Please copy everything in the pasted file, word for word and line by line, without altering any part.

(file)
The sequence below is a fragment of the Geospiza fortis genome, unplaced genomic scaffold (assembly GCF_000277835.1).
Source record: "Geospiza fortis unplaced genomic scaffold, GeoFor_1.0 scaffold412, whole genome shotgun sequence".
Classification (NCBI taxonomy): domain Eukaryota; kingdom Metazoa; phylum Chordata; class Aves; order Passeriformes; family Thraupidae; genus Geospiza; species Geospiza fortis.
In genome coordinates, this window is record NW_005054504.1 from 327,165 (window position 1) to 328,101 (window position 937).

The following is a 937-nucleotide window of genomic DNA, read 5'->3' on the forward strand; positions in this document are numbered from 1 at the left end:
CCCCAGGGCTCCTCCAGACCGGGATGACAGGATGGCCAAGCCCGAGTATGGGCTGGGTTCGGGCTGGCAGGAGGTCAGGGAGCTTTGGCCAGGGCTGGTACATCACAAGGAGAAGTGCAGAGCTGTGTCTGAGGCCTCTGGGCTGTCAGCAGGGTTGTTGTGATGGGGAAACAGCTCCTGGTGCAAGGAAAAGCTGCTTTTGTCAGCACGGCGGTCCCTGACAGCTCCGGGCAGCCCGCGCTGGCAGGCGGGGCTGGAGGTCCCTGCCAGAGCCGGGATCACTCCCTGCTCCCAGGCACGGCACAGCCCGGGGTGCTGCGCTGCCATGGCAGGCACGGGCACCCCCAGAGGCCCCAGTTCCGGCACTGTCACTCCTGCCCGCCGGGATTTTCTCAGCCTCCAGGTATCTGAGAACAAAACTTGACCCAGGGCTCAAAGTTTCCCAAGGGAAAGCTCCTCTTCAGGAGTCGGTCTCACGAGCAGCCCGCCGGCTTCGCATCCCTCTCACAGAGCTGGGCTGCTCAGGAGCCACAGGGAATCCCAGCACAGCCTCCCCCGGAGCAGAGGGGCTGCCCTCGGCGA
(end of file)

The sequence below is a fragment of the Geospiza fortis genome, unplaced genomic scaffold (assembly GCF_000277835.1).
Source record: "Geospiza fortis unplaced genomic scaffold, GeoFor_1.0 scaffold412, whole genome shotgun sequence".
Classification (NCBI taxonomy): domain Eukaryota; kingdom Metazoa; phylum Chordata; class Aves; order Passeriformes; family Thraupidae; genus Geospiza; species Geospiza fortis.
In genome coordinates, this window is record NW_005054504.1 from 327,165 (window position 1) to 328,101 (window position 937).

The following is a 937-nucleotide window of genomic DNA, read 5'->3' on the forward strand; positions in this document are numbered from 1 at the left end:
CCCCAGGGCTCCTCCAGACCGGGATGACAGGATGGCCAAGCCCGAGTATGGGCTGGGTTCGGGCTGGCAGGAGGTCAGGGAGCTTTGGCCAGGGCTGGTACATCACAAGGAGAAGTGCAGAGCTGTGTCTGAGGCCTCTGGGCTGTCAGCAGGGTTGTTGTGATGGGGAAACAGCTCCTGGTGCAAGGAAAAGCTGCTTTTGTCAGCACGGCGGTCCCTGACAGCTCCGGGCAGCCCGCGCTGGCAGGCGGGGCTGGAGGTCCCTGCCAGAGCCGGGATCACTCCCTGCTCCCAGGCACGGCACAGCCCGGGGTGCTGCGCTGCCATGGCAGGCACGGGCACCCCCAGAGGCCCCAGTTCCGGCACTGTCACTCCTGCCCGCCGGGATTTTCTCAGCCTCCAGGTATCTGAGAACAAAACTTGACCCAGGGCTCAAAGTTTCCCAAGGGAAAGCTCCTCTTCAGGAGTCGGTCTCACGAGCAGCCCGCCGGCTTCGCATCCCTCTCACAGAGCTGGGCTGCTCAGGAGCCACAGGGAATCCCAGCACAGCCTCCCCCGGAGCAGAGGGGCTGCCCTCGGCGA